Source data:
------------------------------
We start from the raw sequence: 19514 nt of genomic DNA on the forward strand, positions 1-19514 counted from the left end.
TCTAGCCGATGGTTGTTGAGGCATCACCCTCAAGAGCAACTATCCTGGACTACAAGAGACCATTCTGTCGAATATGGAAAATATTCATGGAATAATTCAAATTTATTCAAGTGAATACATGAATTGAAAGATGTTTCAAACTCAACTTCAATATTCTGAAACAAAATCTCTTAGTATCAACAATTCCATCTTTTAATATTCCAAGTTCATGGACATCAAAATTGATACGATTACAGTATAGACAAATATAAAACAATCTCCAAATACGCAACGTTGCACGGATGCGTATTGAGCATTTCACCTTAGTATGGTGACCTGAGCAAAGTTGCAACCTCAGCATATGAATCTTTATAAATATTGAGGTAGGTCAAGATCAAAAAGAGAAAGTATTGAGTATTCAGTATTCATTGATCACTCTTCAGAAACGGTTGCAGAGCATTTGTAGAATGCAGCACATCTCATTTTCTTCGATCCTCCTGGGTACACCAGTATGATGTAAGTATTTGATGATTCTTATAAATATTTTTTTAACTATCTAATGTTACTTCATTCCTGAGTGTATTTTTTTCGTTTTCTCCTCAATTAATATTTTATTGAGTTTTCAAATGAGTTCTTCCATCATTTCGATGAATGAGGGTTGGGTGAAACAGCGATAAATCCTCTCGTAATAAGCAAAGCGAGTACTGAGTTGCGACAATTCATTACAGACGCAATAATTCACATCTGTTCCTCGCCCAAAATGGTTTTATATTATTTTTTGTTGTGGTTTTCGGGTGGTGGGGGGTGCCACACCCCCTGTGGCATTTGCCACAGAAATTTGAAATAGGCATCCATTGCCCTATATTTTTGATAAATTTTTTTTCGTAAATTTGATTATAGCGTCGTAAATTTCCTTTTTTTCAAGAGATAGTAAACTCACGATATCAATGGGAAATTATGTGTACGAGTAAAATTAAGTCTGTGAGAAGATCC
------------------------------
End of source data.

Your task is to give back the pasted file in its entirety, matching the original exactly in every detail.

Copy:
We start from the raw sequence: 19514 nt of genomic DNA on the forward strand, positions 1-19514 counted from the left end.
TCTAGCCGATGGTTGTTGAGGCATCACCCTCAAGAGCAACTATCCTGGACTACAAGAGACCATTCTGTCGAATATGGAAAATATTCATGGAATAATTCAAATTTATTCAAGTGAATACATGAATTGAAAGATGTTTCAAACTCAACTTCAATATTCTGAAACAAAATCTCTTAGTATCAACAATTCCATCTTTTAATATTCCAAGTTCATGGACATCAAAATTGATACGATTACAGTATAGACAAATATAAAACAATCTCCAAATACGCAACGTTGCACGGATGCGTATTGAGCATTTCACCTTAGTATGGTGACCTGAGCAAAGTTGCAACCTCAGCATATGAATCTTTATAAATATTGAGGTAGGTCAAGATCAAAAAGAGAAAGTATTGAGTATTCAGTATTCATTGATCACTCTTCAGAAACGGTTGCAGAGCATTTGTAGAATGCAGCACATCTCATTTTCTTCGATCCTCCTGGGTACACCAGTATGATGTAAGTATTTGATGATTCTTATAAATATTTTTTTAACTATCTAATGTTACTTCATTCCTGAGTGTATTTTTTTCGTTTTCTCCTCAATTAATATTTTATTGAGTTTTCAAATGAGTTCTTCCATCATTTCGATGAATGAGGGTTGGGTGAAACAGCGATAAATCCTCTCGTAATAAGCAAAGCGAGTACTGAGTTGCGACAATTCATTACAGACGCAATAATTCACATCTGTTCCTCGCCCAAAATGGTTTTATATTATTTTTTGTTGTGGTTTTCGGGTGGTGGGGGGTGCCACACCCCCTGTGGCATTTGCCACAGAAATTTGAAATAGGCATCCATTGCCCTATATTTTTGATAAATTTTTTTTCGTAAATTTGATTATAGCGTCGTAAATTTCCTTTTTTTCAAGAGATAGTAAACTCACGATATCAATGGGAAATTATGTGTACGAGTAAAATTAAGTCTGTGAGAAGATCC